Tuesday, December 6, 2011

Heartbreak Ridge

The Future's Nothing New - The Alternate Routes (mp3)
A Circus - Army Navy (mp3)

Last week, one of the founding members of our fantasy football league announced his intentions to retire. This announcement -- which in the world of rational and reasonable thought should be about as significant as him saying he got new glasses -- was significant on several levels.

First, this owner claimed it was just time, that he was getting too old for it, that the experience was played out. Why? What’s wrong with him? How dare he desert us in this, our time of desperate need?? Is this some kind of Fantasy Football Owner Lockout, and we didn’t get the memo? Here I thought we were all, like, Al Davis, that the only way you could take our team ownership away was from our cold, dead hands.

The second level was even more disconcerting. Was this merely the first defection? Was the entire league either doomed or irreparably altered?

My thoughts then drifted to this blog. Even as we approach 1,000 posts and soon after that the completion of our fourth year (if it survives to March), death is on my mind. How old is a 4-year-old blog? It’s gotta be like dog years, except more like goldfish years, right? How long do we go until this has become a hobby that merely keeps us from trying other ways of exorcising our creative demons?

Things. Must. Change.
(Psst. this will be a running theme, off and on for the remainder of the year, possibly for eternity. It started with “William 4.0” and even showed up in my Oasis post yesterday.)

Must. It is inevitable. It is fact. The challenge for the wise, it would seem, is not to cling desperately to everything in our lives in some nutty attempt to prevent or dodge change. The challenge is to identify what we most value, what we hold most precious, and to figure out whether honoring and protecting those things requires holding fast to them or finding ways to adapt and evolve them.

I cannot be a good parent if I insist on treating my 11-year-old daughter the same as when she was six. I can’t be a good employee if I’m still sending snow alerts to radio stations as our sole advisory.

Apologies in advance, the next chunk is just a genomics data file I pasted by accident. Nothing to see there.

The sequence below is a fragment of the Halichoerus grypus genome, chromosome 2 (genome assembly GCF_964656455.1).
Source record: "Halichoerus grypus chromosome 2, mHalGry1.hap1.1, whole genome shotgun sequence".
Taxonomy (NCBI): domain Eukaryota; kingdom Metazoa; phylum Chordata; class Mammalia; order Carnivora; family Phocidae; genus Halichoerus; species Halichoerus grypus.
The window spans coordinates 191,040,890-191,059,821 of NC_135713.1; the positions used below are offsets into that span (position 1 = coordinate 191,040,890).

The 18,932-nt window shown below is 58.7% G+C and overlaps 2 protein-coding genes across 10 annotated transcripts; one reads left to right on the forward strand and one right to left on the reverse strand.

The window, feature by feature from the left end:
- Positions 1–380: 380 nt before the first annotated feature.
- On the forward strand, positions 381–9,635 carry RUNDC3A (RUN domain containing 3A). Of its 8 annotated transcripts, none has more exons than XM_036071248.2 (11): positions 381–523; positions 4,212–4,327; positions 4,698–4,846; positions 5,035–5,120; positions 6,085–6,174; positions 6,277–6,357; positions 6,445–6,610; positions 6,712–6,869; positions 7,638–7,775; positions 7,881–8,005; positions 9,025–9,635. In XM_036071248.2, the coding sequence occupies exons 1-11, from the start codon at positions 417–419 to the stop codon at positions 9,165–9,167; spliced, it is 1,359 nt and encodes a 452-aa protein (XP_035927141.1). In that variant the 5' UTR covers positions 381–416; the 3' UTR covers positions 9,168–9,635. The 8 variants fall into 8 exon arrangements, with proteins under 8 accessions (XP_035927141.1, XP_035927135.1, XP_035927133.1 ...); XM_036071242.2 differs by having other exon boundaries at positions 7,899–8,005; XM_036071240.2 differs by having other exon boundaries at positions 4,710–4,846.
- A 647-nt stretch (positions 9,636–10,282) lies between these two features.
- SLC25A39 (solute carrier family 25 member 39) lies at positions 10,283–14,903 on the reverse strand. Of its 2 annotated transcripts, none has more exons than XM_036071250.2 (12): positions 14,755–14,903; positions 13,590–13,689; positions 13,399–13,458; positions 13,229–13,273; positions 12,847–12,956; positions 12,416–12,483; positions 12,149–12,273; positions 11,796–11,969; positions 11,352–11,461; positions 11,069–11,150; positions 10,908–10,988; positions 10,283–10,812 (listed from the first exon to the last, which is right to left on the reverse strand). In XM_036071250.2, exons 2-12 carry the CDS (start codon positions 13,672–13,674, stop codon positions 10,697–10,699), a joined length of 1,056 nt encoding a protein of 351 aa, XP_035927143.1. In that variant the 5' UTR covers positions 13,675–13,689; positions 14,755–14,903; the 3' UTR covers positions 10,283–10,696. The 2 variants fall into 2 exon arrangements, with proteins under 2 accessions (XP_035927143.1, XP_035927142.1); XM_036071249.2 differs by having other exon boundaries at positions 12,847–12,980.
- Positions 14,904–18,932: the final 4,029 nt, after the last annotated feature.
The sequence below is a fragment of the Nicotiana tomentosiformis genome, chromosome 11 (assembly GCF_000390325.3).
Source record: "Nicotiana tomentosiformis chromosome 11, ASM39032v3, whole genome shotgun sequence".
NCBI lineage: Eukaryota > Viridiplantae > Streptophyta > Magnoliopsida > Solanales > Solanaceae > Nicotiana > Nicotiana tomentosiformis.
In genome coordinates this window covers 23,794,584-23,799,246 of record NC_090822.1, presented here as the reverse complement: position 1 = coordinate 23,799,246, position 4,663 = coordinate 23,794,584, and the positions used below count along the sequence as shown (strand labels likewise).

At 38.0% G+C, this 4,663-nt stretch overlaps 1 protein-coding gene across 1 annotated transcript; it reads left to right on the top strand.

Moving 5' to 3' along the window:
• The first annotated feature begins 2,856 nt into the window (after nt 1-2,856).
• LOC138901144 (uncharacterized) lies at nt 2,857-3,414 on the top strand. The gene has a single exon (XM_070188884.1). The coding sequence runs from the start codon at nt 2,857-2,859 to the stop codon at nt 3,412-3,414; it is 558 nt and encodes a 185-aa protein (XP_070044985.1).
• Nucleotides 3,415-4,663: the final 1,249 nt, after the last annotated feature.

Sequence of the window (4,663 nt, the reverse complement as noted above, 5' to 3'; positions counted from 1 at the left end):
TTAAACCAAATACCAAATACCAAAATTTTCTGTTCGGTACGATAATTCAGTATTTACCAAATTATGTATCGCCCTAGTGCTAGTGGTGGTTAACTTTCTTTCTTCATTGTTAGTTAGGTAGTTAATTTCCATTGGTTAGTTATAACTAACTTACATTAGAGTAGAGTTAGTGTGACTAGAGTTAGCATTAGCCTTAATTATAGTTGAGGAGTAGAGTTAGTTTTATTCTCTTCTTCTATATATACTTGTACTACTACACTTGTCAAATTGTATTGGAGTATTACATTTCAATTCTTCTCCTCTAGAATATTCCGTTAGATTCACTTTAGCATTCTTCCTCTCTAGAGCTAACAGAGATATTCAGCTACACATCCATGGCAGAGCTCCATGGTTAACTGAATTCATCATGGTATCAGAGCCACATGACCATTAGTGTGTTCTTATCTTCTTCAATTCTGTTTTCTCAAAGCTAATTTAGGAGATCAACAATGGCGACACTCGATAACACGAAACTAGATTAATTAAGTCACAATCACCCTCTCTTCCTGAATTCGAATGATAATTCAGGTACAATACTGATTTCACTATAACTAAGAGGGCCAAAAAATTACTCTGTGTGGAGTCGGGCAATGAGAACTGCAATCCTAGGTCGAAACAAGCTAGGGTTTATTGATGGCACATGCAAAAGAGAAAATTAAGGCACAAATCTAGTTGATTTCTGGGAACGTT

Oh crap. Know what I just realized? Maybe schools can’t be very good schools if we’re still doing 95% of everything we did back when my mother was 12. Maybe we’re clinging a little bit too tightly to too much? Ya think?

So maybe fantasy football and blogs -- and office environments and job descriptions and schools -- aren’t in and of themselves what I fear losing. Maybe it’s not about Calvin Johnson and shoddy opinionating. The challenge is figuring out what I need from these outlets, why they mean something to me, why my soul aches a little at the thought of losing them, and what I need to do to hold onto what’s important about them. In all likelihood, with just a little contemplation, I can find other ways to feed those parts of me currently fed by those pursuits.

When the day comes to say goodbye to fantasy football, were I wise, I would already know what my next step would be. I would know what it is I love about the experience, and I would already have plans to funnel that energy into some new endeavor.

Improvise. Adapt. Overcome. These are the words of the new normal and the essential. They are the words of the wise. They are the future, and we will be.

(I just made a reference to Prince/Batman AND a Clint Eastwood movie in the same paragraph! WOOOT!)


Anonymous said...

Time for an AFL-NFL style merger with the faculty high-stakes league?


troutking said...

Wise words. That I don't want to hear.

Anonymous said...

What better way to welcome a new football coach than to welcome him into your Fantasy league?